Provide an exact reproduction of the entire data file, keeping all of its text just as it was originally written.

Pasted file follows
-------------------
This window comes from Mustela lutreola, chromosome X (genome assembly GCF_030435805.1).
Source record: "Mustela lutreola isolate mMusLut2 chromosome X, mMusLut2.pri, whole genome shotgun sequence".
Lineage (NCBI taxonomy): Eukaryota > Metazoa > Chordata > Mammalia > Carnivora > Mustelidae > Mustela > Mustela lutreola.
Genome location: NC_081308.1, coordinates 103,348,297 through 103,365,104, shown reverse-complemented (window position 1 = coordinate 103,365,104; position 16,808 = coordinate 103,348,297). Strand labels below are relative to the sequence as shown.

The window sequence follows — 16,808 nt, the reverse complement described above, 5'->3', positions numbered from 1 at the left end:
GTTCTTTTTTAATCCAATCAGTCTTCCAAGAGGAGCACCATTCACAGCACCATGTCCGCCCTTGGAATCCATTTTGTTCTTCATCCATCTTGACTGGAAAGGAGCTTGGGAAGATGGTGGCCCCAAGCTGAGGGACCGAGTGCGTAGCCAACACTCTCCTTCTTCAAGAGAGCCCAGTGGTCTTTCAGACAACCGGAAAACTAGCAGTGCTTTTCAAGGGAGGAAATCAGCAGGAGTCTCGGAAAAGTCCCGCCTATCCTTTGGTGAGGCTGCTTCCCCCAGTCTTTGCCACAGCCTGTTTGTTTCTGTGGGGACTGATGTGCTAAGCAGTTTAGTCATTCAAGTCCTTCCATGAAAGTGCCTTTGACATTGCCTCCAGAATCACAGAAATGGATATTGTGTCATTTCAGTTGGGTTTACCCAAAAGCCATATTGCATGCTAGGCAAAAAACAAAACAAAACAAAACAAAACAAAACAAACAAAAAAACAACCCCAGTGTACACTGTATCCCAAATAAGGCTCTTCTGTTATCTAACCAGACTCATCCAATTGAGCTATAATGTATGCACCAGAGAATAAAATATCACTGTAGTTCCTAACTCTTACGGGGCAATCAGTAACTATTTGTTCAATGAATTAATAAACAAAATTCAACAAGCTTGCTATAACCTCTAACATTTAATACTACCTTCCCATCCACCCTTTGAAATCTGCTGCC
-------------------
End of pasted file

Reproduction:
This window comes from Mustela lutreola, chromosome X (genome assembly GCF_030435805.1).
Source record: "Mustela lutreola isolate mMusLut2 chromosome X, mMusLut2.pri, whole genome shotgun sequence".
Lineage (NCBI taxonomy): Eukaryota > Metazoa > Chordata > Mammalia > Carnivora > Mustelidae > Mustela > Mustela lutreola.
Genome location: NC_081308.1, coordinates 103,348,297 through 103,365,104, shown reverse-complemented (window position 1 = coordinate 103,365,104; position 16,808 = coordinate 103,348,297). Strand labels below are relative to the sequence as shown.

The window sequence follows — 16,808 nt, the reverse complement described above, 5'->3', positions numbered from 1 at the left end:
GTTCTTTTTTAATCCAATCAGTCTTCCAAGAGGAGCACCATTCACAGCACCATGTCCGCCCTTGGAATCCATTTTGTTCTTCATCCATCTTGACTGGAAAGGAGCTTGGGAAGATGGTGGCCCCAAGCTGAGGGACCGAGTGCGTAGCCAACACTCTCCTTCTTCAAGAGAGCCCAGTGGTCTTTCAGACAACCGGAAAACTAGCAGTGCTTTTCAAGGGAGGAAATCAGCAGGAGTCTCGGAAAAGTCCCGCCTATCCTTTGGTGAGGCTGCTTCCCCCAGTCTTTGCCACAGCCTGTTTGTTTCTGTGGGGACTGATGTGCTAAGCAGTTTAGTCATTCAAGTCCTTCCATGAAAGTGCCTTTGACATTGCCTCCAGAATCACAGAAATGGATATTGTGTCATTTCAGTTGGGTTTACCCAAAAGCCATATTGCATGCTAGGCAAAAAACAAAACAAAACAAAACAAAACAAAACAAACAAAAAAACAACCCCAGTGTACACTGTATCCCAAATAAGGCTCTTCTGTTATCTAACCAGACTCATCCAATTGAGCTATAATGTATGCACCAGAGAATAAAATATCACTGTAGTTCCTAACTCTTACGGGGCAATCAGTAACTATTTGTTCAATGAATTAATAAACAAAATTCAACAAGCTTGCTATAACCTCTAACATTTAATACTACCTTCCCATCCACCCTTTGAAATCTGCTGCC